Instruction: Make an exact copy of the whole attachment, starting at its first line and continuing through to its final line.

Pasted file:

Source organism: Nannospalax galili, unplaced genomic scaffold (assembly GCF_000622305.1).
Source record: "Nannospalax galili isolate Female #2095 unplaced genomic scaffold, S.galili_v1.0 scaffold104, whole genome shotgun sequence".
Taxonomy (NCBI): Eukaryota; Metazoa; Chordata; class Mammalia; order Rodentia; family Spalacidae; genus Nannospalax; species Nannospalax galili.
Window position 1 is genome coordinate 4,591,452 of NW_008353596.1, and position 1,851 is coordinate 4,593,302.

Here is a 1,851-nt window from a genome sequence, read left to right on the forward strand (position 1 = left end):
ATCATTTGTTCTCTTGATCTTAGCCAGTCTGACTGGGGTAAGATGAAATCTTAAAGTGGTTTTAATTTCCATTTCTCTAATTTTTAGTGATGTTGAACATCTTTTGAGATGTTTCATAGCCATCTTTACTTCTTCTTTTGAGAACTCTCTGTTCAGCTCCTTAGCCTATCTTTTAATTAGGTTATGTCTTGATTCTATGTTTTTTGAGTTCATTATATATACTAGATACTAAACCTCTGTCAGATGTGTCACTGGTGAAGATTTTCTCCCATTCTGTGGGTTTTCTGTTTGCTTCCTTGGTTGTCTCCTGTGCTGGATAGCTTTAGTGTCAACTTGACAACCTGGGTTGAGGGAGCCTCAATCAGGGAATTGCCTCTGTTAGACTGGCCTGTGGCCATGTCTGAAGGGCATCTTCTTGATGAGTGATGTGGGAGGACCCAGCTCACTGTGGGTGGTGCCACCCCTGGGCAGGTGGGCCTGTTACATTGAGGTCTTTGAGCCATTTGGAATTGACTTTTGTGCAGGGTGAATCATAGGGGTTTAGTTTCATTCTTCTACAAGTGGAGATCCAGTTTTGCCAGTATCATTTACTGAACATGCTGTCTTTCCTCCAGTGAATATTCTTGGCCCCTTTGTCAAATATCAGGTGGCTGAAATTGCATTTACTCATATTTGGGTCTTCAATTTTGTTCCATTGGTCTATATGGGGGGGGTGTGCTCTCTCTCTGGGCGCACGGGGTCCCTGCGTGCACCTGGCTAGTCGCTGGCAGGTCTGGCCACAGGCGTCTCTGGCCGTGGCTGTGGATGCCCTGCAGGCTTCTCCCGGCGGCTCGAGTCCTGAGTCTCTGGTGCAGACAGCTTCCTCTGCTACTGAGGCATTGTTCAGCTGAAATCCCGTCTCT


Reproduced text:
Source organism: Nannospalax galili, unplaced genomic scaffold (assembly GCF_000622305.1).
Source record: "Nannospalax galili isolate Female #2095 unplaced genomic scaffold, S.galili_v1.0 scaffold104, whole genome shotgun sequence".
Taxonomy (NCBI): Eukaryota; Metazoa; Chordata; class Mammalia; order Rodentia; family Spalacidae; genus Nannospalax; species Nannospalax galili.
Window position 1 is genome coordinate 4,591,452 of NW_008353596.1, and position 1,851 is coordinate 4,593,302.

Here is a 1,851-nt window from a genome sequence, read left to right on the forward strand (position 1 = left end):
ATCATTTGTTCTCTTGATCTTAGCCAGTCTGACTGGGGTAAGATGAAATCTTAAAGTGGTTTTAATTTCCATTTCTCTAATTTTTAGTGATGTTGAACATCTTTTGAGATGTTTCATAGCCATCTTTACTTCTTCTTTTGAGAACTCTCTGTTCAGCTCCTTAGCCTATCTTTTAATTAGGTTATGTCTTGATTCTATGTTTTTTGAGTTCATTATATATACTAGATACTAAACCTCTGTCAGATGTGTCACTGGTGAAGATTTTCTCCCATTCTGTGGGTTTTCTGTTTGCTTCCTTGGTTGTCTCCTGTGCTGGATAGCTTTAGTGTCAACTTGACAACCTGGGTTGAGGGAGCCTCAATCAGGGAATTGCCTCTGTTAGACTGGCCTGTGGCCATGTCTGAAGGGCATCTTCTTGATGAGTGATGTGGGAGGACCCAGCTCACTGTGGGTGGTGCCACCCCTGGGCAGGTGGGCCTGTTACATTGAGGTCTTTGAGCCATTTGGAATTGACTTTTGTGCAGGGTGAATCATAGGGGTTTAGTTTCATTCTTCTACAAGTGGAGATCCAGTTTTGCCAGTATCATTTACTGAACATGCTGTCTTTCCTCCAGTGAATATTCTTGGCCCCTTTGTCAAATATCAGGTGGCTGAAATTGCATTTACTCATATTTGGGTCTTCAATTTTGTTCCATTGGTCTATATGGGGGGGGTGTGCTCTCTCTCTGGGCGCACGGGGTCCCTGCGTGCACCTGGCTAGTCGCTGGCAGGTCTGGCCACAGGCGTCTCTGGCCGTGGCTGTGGATGCCCTGCAGGCTTCTCCCGGCGGCTCGAGTCCTGAGTCTCTGGTGCAGACAGCTTCCTCTGCTACTGAGGCATTGTTCAGCTGAAATCCCGTCTCT